The Midewiwin: What It Is and What It Does
The Midewiwin is a religious society made up of spiritual advisors and healers, known as the Mide. The Mide serve as spiritual leaders for the general populace. They perform religious ceremonies, study and practise sacred healing methods, and strive to maintain a respectful relationship between humanity and Mother Earth. The Midewiwin is an essential part of the worldview of the Ojibwa, and of some other Algonquian and Eastern Woodland Indigenous peoples.
European settlers have historically described the Midewiwin as a closed and secret society. While it is true that the Midewiwin is a structured society with various classes of leaders, it does offer services to the public. At their place of prayer, generally referred to as the Midewiwin lodge, the Mide perform religious ceremonies for both the general public and initiates (i.e., the people learning to become Mide). According to Bob Goulais, a second-degree member of the Three Fires Midewiwin Lodge, the Midewiwin was once fully integrated in the lives of all Ojibwa:
The Midewiwin lodge was the source of our governance… [it] was where we prayed. It was where our children and our people were educated through traditional teachings. It is where we were given our names and where we were married to our spouses. It was where we went to healing, counsel and fellowship. It was where we held our social gatherings. At the end of our days, the Midewiwin lodge was where we had our funerals. Even those who had not been initiated in the Midewiwin society — came to the Midewiwin people and the lodge for these things.
It is possible that colonials described the Midewiwin as secretive because they did not understand the society’s practices or because they were not welcome at Midewiwin ceremonies. Europeans may have also been describing the tight control over sacred teachings or of restrictions to membership in the leadership. Around the turn of the 20th century, the Midewiwin may have indeed been closed to outsiders (i.e., white settlers), but during an era of cultural assimilation (see: Indian Act; Residential Schools; Reserves), this was the Midewiwin’s way of protecting and preserving its faith.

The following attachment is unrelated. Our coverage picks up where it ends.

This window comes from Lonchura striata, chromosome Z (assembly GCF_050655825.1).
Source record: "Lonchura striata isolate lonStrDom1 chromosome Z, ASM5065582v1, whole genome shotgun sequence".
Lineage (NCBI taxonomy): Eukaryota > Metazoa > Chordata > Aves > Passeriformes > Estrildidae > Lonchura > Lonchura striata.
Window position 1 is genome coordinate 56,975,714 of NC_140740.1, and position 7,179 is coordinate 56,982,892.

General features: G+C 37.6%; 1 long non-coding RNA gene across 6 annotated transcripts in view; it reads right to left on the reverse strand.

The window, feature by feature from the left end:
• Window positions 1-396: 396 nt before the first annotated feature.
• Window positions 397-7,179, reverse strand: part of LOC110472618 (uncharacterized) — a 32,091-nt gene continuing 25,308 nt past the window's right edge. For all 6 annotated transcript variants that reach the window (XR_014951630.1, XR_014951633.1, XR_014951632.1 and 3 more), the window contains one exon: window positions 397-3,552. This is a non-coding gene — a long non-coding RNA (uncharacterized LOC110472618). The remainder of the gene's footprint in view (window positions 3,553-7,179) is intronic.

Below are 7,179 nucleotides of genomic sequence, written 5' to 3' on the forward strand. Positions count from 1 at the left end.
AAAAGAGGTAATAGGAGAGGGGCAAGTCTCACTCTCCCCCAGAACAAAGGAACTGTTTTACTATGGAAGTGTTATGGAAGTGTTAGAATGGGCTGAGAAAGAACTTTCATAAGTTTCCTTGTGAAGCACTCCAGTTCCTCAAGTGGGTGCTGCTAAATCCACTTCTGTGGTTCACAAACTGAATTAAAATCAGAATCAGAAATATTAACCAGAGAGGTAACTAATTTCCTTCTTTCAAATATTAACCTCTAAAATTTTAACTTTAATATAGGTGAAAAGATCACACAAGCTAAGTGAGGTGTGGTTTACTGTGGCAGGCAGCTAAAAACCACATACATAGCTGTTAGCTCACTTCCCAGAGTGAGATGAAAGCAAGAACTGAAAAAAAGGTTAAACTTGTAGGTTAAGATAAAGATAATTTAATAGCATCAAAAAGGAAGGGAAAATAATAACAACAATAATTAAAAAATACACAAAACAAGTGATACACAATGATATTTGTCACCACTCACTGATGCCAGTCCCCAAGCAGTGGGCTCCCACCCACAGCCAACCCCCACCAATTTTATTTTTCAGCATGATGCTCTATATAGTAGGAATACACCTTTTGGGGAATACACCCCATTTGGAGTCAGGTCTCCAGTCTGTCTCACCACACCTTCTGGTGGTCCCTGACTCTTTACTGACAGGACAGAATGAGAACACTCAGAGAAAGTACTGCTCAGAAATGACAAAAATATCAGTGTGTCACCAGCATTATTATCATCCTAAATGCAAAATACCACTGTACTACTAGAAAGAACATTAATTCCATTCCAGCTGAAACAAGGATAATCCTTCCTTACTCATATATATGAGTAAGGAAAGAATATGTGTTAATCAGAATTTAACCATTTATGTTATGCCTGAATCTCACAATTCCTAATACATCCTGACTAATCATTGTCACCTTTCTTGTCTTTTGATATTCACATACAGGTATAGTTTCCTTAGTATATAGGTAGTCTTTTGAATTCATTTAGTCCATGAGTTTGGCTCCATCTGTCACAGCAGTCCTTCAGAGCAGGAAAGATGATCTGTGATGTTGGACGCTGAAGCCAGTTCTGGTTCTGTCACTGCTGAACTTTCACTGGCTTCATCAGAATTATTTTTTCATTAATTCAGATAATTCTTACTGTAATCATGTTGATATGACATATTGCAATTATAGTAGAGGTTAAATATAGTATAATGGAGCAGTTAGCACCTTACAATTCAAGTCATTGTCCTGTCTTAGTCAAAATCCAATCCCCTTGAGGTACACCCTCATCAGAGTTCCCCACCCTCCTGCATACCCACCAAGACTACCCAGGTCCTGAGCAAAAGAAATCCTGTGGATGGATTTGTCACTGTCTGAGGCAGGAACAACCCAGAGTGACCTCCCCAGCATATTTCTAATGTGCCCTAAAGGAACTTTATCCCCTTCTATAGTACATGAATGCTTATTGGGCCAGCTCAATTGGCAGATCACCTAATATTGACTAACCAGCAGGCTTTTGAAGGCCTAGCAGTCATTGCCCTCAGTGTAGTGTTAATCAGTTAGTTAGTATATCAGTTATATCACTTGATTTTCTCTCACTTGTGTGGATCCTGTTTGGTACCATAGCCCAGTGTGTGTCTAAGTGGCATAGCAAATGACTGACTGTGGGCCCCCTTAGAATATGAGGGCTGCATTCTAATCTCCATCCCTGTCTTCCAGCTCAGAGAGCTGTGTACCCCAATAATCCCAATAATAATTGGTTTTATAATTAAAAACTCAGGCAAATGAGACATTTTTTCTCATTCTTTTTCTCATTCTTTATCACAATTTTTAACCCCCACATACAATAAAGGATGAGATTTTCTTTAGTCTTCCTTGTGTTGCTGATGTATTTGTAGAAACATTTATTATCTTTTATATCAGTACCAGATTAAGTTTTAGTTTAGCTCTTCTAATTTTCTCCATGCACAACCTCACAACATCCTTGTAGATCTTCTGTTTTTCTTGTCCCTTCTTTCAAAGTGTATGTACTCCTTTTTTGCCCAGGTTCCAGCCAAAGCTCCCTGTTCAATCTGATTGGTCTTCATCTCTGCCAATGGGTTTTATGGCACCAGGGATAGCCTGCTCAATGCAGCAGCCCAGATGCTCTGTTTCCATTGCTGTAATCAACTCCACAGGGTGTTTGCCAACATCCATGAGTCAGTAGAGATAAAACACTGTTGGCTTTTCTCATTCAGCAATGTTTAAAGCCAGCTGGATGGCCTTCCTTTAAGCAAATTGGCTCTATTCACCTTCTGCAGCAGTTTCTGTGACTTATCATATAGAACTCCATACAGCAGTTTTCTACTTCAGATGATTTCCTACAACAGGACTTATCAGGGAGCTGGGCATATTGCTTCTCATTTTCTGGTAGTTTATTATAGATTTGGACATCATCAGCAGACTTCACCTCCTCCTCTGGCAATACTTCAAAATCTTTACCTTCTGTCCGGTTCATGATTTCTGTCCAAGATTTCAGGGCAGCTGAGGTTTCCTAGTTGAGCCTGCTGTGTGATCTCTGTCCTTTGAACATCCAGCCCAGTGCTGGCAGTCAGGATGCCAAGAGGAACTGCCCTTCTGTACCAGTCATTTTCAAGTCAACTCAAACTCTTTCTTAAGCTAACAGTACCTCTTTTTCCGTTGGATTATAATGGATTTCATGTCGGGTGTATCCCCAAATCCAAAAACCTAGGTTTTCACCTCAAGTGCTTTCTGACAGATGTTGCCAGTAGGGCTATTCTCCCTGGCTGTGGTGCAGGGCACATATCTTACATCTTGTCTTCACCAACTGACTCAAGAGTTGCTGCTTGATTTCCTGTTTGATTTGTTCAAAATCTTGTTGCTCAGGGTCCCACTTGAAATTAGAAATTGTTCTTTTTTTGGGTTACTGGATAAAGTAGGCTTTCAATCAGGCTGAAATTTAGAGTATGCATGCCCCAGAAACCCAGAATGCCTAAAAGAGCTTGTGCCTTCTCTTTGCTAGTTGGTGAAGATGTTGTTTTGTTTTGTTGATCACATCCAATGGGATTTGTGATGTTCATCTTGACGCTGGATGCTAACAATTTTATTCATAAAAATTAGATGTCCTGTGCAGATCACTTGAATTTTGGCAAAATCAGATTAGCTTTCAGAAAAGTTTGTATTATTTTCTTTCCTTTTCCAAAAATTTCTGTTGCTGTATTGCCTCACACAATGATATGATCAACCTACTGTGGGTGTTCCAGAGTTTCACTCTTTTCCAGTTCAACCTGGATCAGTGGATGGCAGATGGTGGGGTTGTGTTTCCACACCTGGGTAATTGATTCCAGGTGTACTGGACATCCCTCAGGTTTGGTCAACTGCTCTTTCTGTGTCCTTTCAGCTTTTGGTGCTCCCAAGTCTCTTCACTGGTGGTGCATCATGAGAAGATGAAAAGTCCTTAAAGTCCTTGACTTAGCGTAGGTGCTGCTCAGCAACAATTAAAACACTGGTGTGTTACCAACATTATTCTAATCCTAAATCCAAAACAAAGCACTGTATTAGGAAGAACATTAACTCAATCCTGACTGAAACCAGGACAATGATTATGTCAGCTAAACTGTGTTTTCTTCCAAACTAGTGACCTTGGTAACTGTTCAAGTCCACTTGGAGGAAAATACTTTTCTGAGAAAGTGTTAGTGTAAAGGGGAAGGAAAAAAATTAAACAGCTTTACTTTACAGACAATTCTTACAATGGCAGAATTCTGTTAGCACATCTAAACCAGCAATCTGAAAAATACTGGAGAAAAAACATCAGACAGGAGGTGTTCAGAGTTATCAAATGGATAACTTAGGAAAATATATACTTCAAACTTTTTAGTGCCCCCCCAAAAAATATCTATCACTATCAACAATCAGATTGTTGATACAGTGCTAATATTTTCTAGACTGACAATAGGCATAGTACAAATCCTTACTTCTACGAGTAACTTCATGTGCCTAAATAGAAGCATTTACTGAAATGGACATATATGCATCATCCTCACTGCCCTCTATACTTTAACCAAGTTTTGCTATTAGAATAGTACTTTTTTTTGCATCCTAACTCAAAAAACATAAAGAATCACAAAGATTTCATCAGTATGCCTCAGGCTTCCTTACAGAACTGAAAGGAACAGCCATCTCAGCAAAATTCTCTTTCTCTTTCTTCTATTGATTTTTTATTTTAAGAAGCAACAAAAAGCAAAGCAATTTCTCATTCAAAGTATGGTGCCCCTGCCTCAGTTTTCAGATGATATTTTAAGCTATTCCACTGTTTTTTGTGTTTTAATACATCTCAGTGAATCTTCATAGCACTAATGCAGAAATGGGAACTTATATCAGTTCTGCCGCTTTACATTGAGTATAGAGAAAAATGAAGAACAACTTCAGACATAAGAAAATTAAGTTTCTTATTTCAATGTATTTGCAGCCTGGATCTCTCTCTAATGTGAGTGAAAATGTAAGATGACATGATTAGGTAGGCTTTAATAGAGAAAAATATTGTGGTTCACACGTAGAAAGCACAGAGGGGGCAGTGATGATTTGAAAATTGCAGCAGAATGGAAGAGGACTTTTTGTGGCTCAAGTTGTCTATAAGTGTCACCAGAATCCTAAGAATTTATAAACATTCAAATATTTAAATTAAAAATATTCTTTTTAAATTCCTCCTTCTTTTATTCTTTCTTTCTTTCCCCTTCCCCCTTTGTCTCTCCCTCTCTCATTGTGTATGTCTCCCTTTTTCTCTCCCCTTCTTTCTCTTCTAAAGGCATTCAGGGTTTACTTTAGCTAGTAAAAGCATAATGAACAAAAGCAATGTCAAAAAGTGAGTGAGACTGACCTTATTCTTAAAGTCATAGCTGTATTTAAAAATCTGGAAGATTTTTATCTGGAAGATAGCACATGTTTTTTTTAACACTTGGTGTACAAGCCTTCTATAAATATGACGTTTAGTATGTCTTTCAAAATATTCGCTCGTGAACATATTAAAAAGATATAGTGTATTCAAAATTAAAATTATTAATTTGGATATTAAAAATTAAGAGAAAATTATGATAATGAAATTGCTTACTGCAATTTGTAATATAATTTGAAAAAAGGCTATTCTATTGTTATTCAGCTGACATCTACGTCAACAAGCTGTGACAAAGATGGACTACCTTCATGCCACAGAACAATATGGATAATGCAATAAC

Origin Story: The Creation of the Midewiwin
The Ojibwa tell stories about how Kitchi Manitou (also known as Great Spirit) created the Midewiwin. Although different versions of the story exist, they all have important commonalities. The first is that Manitou gave cultural hero Nanabozo (also known as Minabozho or Great Rabbit) the power and knowledge to help those who were ill, hungry and in distress. Manitou bestowed upon Nanabozo the secrets of the Midewiwin. Second, Nanabohzo entrusted Otter with these teachings, giving him additional tools to help cure the sick, such as tobacco, a drum and a rattle. These sacred objects and teachings — as well as the otter itself — remain important elements of Midewiwin spirituality. Third, migiis shells feature prominently in Ojibwa oral histories about creation and the Midewiwin. These sacred shells are used in the healing practices and ceremonies of the Midewiwin.